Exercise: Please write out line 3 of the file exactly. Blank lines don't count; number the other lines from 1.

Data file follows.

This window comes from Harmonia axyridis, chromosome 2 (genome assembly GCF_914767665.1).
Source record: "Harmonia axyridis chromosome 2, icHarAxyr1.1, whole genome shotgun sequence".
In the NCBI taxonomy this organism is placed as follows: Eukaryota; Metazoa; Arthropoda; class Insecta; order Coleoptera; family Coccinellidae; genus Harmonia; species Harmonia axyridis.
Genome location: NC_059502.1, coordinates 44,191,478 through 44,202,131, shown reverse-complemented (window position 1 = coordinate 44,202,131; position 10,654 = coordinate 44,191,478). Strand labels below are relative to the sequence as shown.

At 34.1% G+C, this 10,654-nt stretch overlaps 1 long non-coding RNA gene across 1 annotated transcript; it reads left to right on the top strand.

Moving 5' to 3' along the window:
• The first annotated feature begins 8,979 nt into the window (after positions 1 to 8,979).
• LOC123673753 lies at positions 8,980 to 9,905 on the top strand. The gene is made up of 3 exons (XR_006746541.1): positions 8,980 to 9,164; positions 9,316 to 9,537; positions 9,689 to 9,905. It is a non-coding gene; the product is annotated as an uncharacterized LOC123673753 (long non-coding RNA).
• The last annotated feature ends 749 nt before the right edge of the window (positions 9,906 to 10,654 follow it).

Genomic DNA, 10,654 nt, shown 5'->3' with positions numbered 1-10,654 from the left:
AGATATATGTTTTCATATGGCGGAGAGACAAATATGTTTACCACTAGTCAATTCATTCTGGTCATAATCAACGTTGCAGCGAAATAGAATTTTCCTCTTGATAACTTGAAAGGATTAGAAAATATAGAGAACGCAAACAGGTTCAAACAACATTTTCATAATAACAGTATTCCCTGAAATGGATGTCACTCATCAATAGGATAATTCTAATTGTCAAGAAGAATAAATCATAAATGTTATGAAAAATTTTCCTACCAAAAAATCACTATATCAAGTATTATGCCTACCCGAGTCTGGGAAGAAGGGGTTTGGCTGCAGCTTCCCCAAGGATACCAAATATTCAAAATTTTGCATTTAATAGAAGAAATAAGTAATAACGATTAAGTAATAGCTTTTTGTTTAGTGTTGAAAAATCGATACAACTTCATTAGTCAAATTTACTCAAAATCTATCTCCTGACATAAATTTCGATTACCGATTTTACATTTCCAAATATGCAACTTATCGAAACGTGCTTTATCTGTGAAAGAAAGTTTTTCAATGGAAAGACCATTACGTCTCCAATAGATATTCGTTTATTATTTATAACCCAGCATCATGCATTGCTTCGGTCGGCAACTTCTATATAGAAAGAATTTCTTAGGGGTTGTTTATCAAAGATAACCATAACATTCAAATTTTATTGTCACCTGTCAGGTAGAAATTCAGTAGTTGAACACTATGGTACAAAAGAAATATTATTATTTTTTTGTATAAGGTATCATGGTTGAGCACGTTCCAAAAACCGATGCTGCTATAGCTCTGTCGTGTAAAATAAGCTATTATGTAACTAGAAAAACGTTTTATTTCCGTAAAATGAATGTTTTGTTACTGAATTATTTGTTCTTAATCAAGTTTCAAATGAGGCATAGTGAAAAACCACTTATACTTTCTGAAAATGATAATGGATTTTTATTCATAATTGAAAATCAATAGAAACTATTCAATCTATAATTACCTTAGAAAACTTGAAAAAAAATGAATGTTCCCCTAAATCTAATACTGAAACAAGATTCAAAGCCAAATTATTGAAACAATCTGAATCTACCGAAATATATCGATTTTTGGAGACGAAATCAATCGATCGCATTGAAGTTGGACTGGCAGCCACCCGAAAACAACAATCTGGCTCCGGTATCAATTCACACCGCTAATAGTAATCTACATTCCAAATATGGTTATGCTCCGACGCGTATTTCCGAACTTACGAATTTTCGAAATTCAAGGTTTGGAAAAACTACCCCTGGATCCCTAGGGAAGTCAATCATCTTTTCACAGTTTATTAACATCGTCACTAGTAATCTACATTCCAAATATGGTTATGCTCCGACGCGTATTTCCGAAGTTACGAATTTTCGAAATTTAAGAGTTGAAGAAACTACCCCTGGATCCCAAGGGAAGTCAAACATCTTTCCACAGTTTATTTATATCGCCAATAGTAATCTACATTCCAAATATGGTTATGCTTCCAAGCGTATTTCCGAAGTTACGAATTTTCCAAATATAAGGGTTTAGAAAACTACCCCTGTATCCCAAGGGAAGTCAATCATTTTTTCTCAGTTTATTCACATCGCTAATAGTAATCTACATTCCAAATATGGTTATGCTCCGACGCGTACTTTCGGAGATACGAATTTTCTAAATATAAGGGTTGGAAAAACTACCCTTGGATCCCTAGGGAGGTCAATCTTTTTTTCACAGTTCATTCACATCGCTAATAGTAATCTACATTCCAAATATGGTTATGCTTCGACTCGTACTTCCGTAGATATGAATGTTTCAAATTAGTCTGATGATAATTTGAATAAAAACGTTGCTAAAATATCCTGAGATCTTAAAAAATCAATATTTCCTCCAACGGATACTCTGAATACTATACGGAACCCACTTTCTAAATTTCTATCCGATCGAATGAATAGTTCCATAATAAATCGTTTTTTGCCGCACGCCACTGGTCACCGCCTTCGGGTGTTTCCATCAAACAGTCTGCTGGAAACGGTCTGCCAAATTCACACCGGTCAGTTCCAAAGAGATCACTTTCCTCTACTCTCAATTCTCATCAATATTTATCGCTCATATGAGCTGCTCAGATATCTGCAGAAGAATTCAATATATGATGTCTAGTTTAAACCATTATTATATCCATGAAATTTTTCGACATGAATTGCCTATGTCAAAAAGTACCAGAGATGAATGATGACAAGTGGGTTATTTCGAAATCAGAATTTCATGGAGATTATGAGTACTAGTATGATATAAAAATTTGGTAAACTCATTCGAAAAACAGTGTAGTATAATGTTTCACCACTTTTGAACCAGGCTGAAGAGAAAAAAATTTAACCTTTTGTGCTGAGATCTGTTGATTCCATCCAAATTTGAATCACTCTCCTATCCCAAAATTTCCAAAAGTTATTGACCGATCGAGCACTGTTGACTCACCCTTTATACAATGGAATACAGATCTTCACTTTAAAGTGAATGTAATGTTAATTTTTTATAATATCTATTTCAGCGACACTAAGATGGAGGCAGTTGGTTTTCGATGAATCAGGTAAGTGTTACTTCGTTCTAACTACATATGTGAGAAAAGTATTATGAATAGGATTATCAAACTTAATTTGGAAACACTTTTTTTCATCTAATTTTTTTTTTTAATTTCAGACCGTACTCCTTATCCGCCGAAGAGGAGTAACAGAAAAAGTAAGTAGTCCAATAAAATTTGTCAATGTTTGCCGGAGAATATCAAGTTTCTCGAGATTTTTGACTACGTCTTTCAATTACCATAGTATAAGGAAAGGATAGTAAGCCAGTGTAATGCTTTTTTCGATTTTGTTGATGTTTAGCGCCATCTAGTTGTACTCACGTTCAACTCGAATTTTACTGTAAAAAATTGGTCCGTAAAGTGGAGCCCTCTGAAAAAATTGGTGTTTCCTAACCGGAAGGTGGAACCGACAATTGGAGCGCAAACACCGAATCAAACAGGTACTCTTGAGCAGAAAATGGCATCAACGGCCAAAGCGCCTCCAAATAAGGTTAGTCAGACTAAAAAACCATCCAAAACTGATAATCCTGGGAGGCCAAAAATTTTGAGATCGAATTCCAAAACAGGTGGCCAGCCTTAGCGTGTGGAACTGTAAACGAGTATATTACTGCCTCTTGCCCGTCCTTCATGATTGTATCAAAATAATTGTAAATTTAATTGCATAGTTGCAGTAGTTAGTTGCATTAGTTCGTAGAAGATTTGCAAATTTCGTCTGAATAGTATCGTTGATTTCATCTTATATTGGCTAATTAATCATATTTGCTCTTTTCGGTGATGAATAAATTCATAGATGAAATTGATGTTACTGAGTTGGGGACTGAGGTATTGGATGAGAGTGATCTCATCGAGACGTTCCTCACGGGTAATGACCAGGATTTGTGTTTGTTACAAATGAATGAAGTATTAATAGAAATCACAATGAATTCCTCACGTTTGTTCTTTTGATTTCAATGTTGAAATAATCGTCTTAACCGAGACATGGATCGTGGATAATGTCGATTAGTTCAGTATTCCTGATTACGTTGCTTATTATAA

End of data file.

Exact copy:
In the NCBI taxonomy this organism is placed as follows: Eukaryota; Metazoa; Arthropoda; class Insecta; order Coleoptera; family Coccinellidae; genus Harmonia; species Harmonia axyridis.